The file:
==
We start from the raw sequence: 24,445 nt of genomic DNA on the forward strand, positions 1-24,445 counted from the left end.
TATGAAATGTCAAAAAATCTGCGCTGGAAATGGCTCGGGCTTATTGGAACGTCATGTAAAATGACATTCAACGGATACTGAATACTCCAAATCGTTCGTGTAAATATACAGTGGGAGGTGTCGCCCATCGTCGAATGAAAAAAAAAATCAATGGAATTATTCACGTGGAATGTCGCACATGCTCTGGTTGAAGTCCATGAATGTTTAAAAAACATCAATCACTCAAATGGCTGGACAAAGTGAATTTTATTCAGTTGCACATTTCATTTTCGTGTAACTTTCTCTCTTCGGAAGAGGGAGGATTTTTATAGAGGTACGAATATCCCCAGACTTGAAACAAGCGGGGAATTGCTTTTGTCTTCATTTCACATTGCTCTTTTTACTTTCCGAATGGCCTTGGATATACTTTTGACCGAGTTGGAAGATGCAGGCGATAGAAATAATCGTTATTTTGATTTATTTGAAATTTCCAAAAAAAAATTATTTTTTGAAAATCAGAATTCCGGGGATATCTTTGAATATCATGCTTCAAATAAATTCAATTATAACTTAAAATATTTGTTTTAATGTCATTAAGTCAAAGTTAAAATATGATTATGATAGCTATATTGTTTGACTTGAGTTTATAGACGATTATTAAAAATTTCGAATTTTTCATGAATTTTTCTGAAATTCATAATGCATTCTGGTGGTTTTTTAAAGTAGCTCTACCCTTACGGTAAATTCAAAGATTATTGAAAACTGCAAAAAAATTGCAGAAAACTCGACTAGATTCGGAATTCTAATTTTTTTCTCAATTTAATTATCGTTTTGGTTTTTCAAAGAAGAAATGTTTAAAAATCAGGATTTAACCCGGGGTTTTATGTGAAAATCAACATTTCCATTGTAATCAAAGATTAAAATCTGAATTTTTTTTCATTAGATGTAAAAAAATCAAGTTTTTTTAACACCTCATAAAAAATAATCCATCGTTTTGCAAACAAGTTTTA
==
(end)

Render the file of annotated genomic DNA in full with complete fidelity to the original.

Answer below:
We start from the raw sequence: 24,445 nt of genomic DNA on the forward strand, positions 1-24,445 counted from the left end.
TATGAAATGTCAAAAAATCTGCGCTGGAAATGGCTCGGGCTTATTGGAACGTCATGTAAAATGACATTCAACGGATACTGAATACTCCAAATCGTTCGTGTAAATATACAGTGGGAGGTGTCGCCCATCGTCGAATGAAAAAAAAAATCAATGGAATTATTCACGTGGAATGTCGCACATGCTCTGGTTGAAGTCCATGAATGTTTAAAAAACATCAATCACTCAAATGGCTGGACAAAGTGAATTTTATTCAGTTGCACATTTCATTTTCGTGTAACTTTCTCTCTTCGGAAGAGGGAGGATTTTTATAGAGGTACGAATATCCCCAGACTTGAAACAAGCGGGGAATTGCTTTTGTCTTCATTTCACATTGCTCTTTTTACTTTCCGAATGGCCTTGGATATACTTTTGACCGAGTTGGAAGATGCAGGCGATAGAAATAATCGTTATTTTGATTTATTTGAAATTTCCAAAAAAAAATTATTTTTTGAAAATCAGAATTCCGGGGATATCTTTGAATATCATGCTTCAAATAAATTCAATTATAACTTAAAATATTTGTTTTAATGTCATTAAGTCAAAGTTAAAATATGATTATGATAGCTATATTGTTTGACTTGAGTTTATAGACGATTATTAAAAATTTCGAATTTTTCATGAATTTTTCTGAAATTCATAATGCATTCTGGTGGTTTTTTAAAGTAGCTCTACCCTTACGGTAAATTCAAAGATTATTGAAAACTGCAAAAAAATTGCAGAAAACTCGACTAGATTCGGAATTCTAATTTTTTTCTCAATTTAATTATCGTTTTGGTTTTTCAAAGAAGAAATGTTTAAAAATCAGGATTTAACCCGGGGTTTTATGTGAAAATCAACATTTCCATTGTAATCAAAGATTAAAATCTGAATTTTTTTTCATTAGATGTAAAAAAATCAAGTTTTTTTAACACCTCATAAAAAATAATCCATCGTTTTGCAAACAAGTTTTA